A Senate race in Massachusetts should be an easy election to call: Democrats outnumber Republicans 3 to 1 in the state, and Massachusetts hasn’t sent a Republican to the Senate since it reelected Sen. Edward Brooke in 1972.
But the Jan. 19 special election to replace Sen. Edward Kennedy is proving to be a difficult one to project. Attorney General Martha Coakley (D), widely favored coming out of the Dec. 8 primary, has found state Sen. Scott Brown (R) a more formidable challenger than expected.
While Massachusetts is generally considered one of the bluest states in America, it also has more independents than Democrats and Republicans combined. Moreover, the timing of the election makes voter turnout hard to predict. Voters aren’t as accustomed to participating in a non-November election, and January’s bitter weather could keep them away from the polls.
Historically, special elections have tended to produce low voter turnout.
In addition, the condensed campaign period – just over four months – means fewer ads and less time to get voters interested in the election, says Jeffrey Berry, a political scientist at Tufts University in Medford, Mass.
Low voter turnout would probably favor Senator Brown.
“Republican voters are extremely motivated,” Mr. Jensen says. “It will be a much more conservative electorate.”
That motivation helped Brown raise $1.3 million in only 24 hours, his campaign reported Tuesday.
On the other hand, many Democrats expect Ms. Coakley to win easily, given the heavily Democratic nature of the state. But that could lead to voter complacency in her base.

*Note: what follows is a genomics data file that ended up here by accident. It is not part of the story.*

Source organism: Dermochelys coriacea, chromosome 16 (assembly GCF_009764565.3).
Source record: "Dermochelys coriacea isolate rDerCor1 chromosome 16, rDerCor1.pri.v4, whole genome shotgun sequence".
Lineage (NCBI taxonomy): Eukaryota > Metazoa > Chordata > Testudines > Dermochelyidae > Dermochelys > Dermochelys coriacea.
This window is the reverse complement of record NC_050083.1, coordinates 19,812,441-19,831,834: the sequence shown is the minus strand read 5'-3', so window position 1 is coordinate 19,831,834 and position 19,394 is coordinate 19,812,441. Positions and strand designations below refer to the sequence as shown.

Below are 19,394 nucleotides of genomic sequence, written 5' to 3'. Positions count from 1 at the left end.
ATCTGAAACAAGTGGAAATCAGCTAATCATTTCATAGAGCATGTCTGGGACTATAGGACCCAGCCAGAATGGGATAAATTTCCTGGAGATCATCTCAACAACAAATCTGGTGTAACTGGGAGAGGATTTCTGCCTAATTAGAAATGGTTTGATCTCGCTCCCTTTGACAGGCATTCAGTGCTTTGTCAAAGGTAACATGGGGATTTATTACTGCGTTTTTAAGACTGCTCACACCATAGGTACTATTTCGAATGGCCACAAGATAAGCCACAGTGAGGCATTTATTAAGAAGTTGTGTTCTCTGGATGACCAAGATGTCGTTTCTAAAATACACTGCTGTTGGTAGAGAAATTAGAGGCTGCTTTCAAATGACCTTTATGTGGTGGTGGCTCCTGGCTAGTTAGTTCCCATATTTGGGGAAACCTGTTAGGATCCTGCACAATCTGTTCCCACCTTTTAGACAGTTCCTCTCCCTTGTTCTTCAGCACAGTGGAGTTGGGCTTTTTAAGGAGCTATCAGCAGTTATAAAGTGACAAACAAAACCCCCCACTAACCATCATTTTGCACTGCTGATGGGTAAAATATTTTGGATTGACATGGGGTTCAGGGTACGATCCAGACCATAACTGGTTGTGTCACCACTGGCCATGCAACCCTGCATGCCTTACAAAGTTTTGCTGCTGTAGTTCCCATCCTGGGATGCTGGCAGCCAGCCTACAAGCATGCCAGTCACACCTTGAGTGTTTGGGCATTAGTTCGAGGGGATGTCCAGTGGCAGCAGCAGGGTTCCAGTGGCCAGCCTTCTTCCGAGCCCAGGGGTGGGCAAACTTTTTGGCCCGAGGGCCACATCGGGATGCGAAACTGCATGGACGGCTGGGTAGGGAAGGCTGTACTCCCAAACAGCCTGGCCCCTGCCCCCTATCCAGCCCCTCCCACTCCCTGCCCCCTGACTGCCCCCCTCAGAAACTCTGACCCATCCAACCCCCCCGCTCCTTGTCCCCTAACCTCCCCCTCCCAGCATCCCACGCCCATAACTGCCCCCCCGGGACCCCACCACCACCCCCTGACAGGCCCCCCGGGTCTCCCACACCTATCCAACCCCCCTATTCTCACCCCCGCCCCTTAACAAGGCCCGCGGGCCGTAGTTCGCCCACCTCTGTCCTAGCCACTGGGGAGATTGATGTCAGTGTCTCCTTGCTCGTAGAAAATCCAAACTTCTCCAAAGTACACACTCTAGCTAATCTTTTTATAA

“This is Massachusetts and people think, ‘The Democrat is going to win, so why do I have to vote anyway?’ ” Professor Berry says.
Still, if voters perceive that the election is tightening, that might motivate Coakley’s supporters.
Recent polls on the race have varied widely. One has Coakley ahead by almost 20 points, while another finds a tied race.
“It’s one of the largest discrepancies in polling that I can remember,” says Berry, who attributes the variation to polling methods.
The polls that had the smallest margin between Brown and Coakley used robo-calls to question likely voters. In contrast, the polls that placed Coakley substantially ahead relied on live operators.
The robo-call method could overemphasize Brown support, Berry says.
“If you are answering a robo-call, you might be someone who really wants to make a statement,” he says. “Brown voters really want to make a statement.”